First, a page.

6. Hi James, you should get FreeAgent free with NatWest? That'll help you track the expenses and income. You should also keep all records of capital expenditure (purchase price, SDLT, solicitors fees). Watch out for things like mortgage arrangement fees that are tapped onto mortgage balances and sometimes missed although allowable as finance costs for income tax purposes. Good luck!
  7. You can ensure you don’t pay VAT on purchase by completing VAT form 1614D. It’s in your interest to do this as you’ll pay SDLT on the VAT if you don’t. As long as it’s commercial to residential conversion, you’ll achieve a no VAT result. I’d recommend getting professional support but the forms here: https://www.gov.uk/government/publications/vat-certificate-to-disapply-the-option-to-tax-buildings-for-conversion-into-dwellings-etc-vat1614d
  8. You can just estimate your income so you end up with roughly the right CGT amount to pay. You ‘re in self assessment anyway so the year end reconciliation will sort any under or over payment.
  9. You can do the latter. There is no defined formal process although a simple loan agreement and company minutes recording the loan is useful as evidence if anything untoward happens ( people do get hit by busses)….if you want to charge interest, a loan agreement is recommended and the company should complete form CT61 requirements.
  10. You should work out your CGT based on expected taxable income and rate bands so if you extend your basic rate band with pension contributions, your CGT should be at the 18% rate to the extent the gain doesn’t exceed the available basic rate band.
  11. Where refinance funds are reinvested in the business, interest and related costs are allowable. Restrictions only apply to what you draw back out personally. you are correct on the cash purchase, you can extract up to original purchase price.
  12. Correct kind of - your capital introduced is the open market value on the day the property became an investment or business asset. So if you bought a property for £100k that you lived in and then moved to a new home keeping the old property as a buy to let when it had increased in value to £200k, then you can take finance up to £200k and still claim full interest relief. Same if you inherit or get gifted property that you don’t really pay for - you can still claim finance costs up to open market value on day property became part of your investment portfolio or business.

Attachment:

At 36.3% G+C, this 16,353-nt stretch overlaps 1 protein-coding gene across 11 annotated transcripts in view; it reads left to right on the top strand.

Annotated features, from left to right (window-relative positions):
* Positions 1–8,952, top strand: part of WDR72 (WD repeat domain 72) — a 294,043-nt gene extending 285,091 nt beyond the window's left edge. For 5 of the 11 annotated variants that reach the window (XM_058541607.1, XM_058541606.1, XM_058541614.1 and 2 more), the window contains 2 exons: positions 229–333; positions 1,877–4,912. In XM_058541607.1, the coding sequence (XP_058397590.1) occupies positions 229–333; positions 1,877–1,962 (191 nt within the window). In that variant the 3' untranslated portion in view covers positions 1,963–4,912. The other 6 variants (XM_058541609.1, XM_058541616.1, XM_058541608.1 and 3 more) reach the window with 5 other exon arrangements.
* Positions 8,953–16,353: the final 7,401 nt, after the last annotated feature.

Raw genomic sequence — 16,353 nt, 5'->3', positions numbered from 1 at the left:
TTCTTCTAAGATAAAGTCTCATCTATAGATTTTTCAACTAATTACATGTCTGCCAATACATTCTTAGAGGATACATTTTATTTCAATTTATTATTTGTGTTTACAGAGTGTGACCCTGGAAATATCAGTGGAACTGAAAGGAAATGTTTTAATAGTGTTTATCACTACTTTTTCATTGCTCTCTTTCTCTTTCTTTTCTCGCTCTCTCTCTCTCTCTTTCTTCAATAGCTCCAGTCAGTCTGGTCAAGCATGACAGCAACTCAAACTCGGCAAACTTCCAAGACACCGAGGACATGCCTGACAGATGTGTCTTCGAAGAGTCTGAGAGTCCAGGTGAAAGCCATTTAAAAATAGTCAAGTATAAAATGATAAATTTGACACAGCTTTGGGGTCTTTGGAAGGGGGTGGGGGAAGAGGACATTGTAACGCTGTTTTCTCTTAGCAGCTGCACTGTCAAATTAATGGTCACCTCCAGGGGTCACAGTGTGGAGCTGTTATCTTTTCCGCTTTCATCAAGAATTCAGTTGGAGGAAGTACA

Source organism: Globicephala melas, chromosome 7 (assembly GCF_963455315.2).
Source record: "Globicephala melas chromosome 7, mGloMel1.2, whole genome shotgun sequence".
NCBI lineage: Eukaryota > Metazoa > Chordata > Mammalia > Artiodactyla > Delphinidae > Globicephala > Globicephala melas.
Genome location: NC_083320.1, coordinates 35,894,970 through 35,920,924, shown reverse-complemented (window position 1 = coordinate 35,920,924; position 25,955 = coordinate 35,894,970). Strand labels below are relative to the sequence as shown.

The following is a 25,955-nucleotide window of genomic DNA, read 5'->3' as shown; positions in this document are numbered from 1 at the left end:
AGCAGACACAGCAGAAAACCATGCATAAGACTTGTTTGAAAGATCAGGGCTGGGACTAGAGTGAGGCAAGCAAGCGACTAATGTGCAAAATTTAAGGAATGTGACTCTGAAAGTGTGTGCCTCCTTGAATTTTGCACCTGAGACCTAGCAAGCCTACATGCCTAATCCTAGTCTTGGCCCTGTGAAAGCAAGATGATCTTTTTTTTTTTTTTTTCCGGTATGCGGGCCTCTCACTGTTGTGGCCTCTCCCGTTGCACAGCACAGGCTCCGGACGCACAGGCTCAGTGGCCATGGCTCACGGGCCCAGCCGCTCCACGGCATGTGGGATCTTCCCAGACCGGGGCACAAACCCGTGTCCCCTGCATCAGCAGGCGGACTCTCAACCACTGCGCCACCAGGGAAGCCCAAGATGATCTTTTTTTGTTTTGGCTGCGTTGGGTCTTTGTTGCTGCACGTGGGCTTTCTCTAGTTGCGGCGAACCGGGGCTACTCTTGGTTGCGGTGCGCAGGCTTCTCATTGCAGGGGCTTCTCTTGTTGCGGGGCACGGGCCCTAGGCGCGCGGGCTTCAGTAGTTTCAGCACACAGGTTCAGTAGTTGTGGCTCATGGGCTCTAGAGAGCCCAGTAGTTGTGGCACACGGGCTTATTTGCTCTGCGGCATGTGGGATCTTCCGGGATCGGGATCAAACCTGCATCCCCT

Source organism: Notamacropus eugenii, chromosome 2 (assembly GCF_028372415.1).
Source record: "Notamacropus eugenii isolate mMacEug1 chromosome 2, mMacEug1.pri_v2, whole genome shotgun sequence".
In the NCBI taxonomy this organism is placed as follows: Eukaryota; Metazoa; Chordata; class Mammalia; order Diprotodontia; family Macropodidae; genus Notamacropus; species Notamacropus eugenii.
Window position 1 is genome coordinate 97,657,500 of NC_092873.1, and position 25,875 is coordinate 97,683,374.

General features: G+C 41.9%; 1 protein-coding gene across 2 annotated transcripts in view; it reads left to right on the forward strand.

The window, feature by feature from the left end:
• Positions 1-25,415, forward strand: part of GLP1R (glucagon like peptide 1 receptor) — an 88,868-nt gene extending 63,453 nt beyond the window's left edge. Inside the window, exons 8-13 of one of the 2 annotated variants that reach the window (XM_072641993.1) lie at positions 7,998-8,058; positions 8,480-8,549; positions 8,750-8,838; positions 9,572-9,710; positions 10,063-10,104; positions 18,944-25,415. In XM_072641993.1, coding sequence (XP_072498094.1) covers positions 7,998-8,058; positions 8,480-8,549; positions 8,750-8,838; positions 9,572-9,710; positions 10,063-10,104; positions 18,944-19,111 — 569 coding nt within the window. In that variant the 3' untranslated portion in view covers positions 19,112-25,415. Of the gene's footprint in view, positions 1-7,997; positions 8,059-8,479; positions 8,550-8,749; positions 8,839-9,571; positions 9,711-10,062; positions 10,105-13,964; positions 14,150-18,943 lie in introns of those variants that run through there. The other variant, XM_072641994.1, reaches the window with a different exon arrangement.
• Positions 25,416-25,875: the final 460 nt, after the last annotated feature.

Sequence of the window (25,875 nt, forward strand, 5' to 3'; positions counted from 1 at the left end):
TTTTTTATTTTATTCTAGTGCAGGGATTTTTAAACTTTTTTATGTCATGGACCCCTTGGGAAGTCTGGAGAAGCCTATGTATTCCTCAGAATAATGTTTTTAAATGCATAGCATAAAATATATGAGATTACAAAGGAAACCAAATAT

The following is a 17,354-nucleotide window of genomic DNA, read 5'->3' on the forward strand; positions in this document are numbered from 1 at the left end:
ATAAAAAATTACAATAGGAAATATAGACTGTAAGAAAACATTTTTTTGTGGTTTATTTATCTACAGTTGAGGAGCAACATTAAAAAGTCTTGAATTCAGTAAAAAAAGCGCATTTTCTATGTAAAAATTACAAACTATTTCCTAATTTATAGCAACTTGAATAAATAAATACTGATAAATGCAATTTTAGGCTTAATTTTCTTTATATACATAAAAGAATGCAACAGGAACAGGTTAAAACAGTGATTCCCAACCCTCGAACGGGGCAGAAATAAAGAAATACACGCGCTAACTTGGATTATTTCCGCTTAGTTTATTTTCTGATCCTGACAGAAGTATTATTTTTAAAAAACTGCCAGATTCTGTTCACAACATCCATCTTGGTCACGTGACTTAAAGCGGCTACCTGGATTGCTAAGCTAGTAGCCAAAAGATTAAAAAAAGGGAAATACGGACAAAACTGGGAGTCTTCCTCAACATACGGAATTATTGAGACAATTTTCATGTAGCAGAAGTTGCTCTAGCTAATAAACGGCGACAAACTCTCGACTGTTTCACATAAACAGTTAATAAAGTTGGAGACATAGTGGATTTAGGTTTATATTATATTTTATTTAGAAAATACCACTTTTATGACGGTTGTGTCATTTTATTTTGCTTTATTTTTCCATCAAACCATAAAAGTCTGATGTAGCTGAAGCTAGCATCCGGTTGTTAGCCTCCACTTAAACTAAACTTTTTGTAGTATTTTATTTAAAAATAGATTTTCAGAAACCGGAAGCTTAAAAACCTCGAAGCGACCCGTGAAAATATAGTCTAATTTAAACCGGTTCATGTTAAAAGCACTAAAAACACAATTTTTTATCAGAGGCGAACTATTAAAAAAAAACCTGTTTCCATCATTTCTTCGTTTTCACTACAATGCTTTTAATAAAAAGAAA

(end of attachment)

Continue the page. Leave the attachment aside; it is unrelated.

13. Hi, you just show the gain you already reported in box 9 and the tax already paid in box 10. HMRC should marry up the rest although its worth attaching pdf's or copies of the NRLCGT returns. HMRC's guidance on this is at https://assets.publishing.service.gov.uk/government/uploads/system/uploads/attachment_data/file/1063020/sa108-Notes-2022.pdf
  14. Hi, if you remortgage over and above the original purchase price and accumulated capital costs, then allowable finance costs should be restricted. There are no further tax implications. There should not be a CGT cost to refinancing. If you extract sums in excess of your original capital, there are no immediate tax implications although it does restrict reliefs for options such as tax neutral incorporation of your property business later on should that be considered. As above, you should not claim tax relief for finance taken for your own personal use.
  15. Hi Nick, yes you’ll be able to do similar. I think you might be able to avoid the CGT. You can contact me by emailing jerome@taxantics.co.uk if you need any assistance. Good luck, Jerome